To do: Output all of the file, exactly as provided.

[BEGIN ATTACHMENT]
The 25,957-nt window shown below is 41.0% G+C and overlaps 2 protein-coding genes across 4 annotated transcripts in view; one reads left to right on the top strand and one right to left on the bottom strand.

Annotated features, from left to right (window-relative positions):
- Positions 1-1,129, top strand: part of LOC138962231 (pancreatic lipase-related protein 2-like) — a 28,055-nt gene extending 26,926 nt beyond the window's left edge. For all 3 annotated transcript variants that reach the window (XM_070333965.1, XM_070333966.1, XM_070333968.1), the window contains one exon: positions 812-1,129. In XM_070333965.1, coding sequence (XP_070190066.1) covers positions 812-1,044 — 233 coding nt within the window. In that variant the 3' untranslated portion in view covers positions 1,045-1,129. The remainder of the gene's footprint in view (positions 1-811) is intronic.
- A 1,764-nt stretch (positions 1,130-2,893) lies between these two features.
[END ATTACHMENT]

The 25,957-nt window shown below is 41.0% G+C and overlaps 2 protein-coding genes across 4 annotated transcripts in view; one reads left to right on the top strand and one right to left on the bottom strand.

Annotated features, from left to right (window-relative positions):
- Positions 1-1,129, top strand: part of LOC138962231 (pancreatic lipase-related protein 2-like) — a 28,055-nt gene extending 26,926 nt beyond the window's left edge. For all 3 annotated transcript variants that reach the window (XM_070333965.1, XM_070333966.1, XM_070333968.1), the window contains one exon: positions 812-1,129. In XM_070333965.1, coding sequence (XP_070190066.1) covers positions 812-1,044 — 233 coding nt within the window. In that variant the 3' untranslated portion in view covers positions 1,045-1,129. The remainder of the gene's footprint in view (positions 1-811) is intronic.
- A 1,764-nt stretch (positions 1,130-2,893) lies between these two features.